by Patch O'Furr
Belgian, to be accurate. Submitted by Fred Patten, Furry’s favorite historian and reviewer.
Une Aventure de Chlorophylle. T.1, Embrouilles a Coquefredouille, by Godi & Zidrou.
Brussels, Belgium, Le Lombard, September 2014, hardcover €10,60 (48 pages).
So they’ve started another Chlorophylle series. Whoop-de-do. Raymond Macherot (1924-2008) began Chloro the dormouse’s adventures in the weekly Tintin comic-book magazine (1946-1993) in 1954, continued it through 11 or 12 adventures (depending on how you count), and wrote/drew his last Chloro story in 1966. Since then, his Chloro stories have been reprinted umpteen times, alone and in collections. Lombard has tried to continue the Chloro series, in Tintin serializations and in albums after the magazine’s demise, with new stories by a variety of cartoonists: Hubuc & Guilmard, Greg & Dupa, Dupa & Bob De Groot, Bom & Walli. Nothing really caught on. Now here is another attempt, by Belgian comics artist Godi (Bernard Godisiabois) and writer Zidrou (Benoît Drousie). Is this one any different?
The other post-Macherot stories continued Chlorophylle’s adventures in the Belgian Tranquil Vale woodland. The supporting characters were Minimum the mouse, Mironton the dormouse and his wife Mirontaine, Torpedo the otter, Serpolet the rabbit, Clacky the crow, and the usual gang of Chloro’s friends and neighbors. The stories varied in quality, but they were all more of the same.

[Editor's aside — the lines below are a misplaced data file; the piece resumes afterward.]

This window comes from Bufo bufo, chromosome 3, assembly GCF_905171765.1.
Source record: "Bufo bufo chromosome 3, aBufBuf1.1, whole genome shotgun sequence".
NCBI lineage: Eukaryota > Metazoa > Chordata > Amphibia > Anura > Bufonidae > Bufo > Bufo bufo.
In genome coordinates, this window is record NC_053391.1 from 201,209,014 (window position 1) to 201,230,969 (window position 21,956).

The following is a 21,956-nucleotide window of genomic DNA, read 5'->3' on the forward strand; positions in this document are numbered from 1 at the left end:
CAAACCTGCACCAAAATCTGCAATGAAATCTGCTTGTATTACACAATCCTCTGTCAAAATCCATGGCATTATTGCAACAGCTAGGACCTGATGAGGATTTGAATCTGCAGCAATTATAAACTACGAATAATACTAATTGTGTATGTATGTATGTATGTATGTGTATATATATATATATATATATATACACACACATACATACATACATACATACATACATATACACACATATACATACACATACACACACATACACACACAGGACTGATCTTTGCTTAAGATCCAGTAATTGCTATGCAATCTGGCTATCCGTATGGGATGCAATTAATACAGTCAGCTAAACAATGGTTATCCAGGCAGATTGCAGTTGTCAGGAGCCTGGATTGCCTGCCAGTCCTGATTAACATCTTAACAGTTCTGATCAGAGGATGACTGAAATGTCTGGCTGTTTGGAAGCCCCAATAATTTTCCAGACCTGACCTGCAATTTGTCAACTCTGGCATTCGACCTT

Complications in Coquefredouille, the first album in the new series, returns to the funny-animal island-kingdom where Chloro had his (arguably) most popular adventures. It’s the 33rd annual International Coquefredouille Film Festival; it’s opening with a new movie about when the kingdom was almost taken over by Anthracite the black rat and his two cannibalistic ferrets, and was saved by Chloro and Minimum (Les Croquillards); and King Mitron XIII of Coquefredouille sends invitations to Chloro and Minimum in the Tranquil Vale to attend. It’s a glitzy film festival; Chloro and Minimum get to meet the movie stars; the real Anthracite died in prison years ago so they don’t have anything more to worry about; so why not? But they arrive to find that there is a new terrorist movement that King Mitron’s government is trying to downplay. The FLF is trying to split Coquefredouille into two nations, the Kingdom of Coque in the west with its traditional capital at Le Fourbi, and the new (kingdom? republic?) of Fredouille in the east with its capital at La Turbine, the island’s second largest city and industrial center. The supposed revolutionists claim they want to stop the royalist government’s exploitation of the east, but nobody in the east seems to feel exploited or want to secede. King Mitron and his advisors suspect that the real reason for the FLF is that all of Couqefredouille’s mineral wealth is located in the east, and that independence for Fredouille would allow the “revolutionists” to set up a corrupt government to milk the eastern resources for themselves. Chloro tries to uncover the truth behind the terrorists, while at the same time dealing with the social complications at the film festival centering around the actors playing himself (Luigi Starletti, a mega-handsome small gray rat) and Anthracite (Antonio Caméo, a tall squirrel who specializes in playing villains).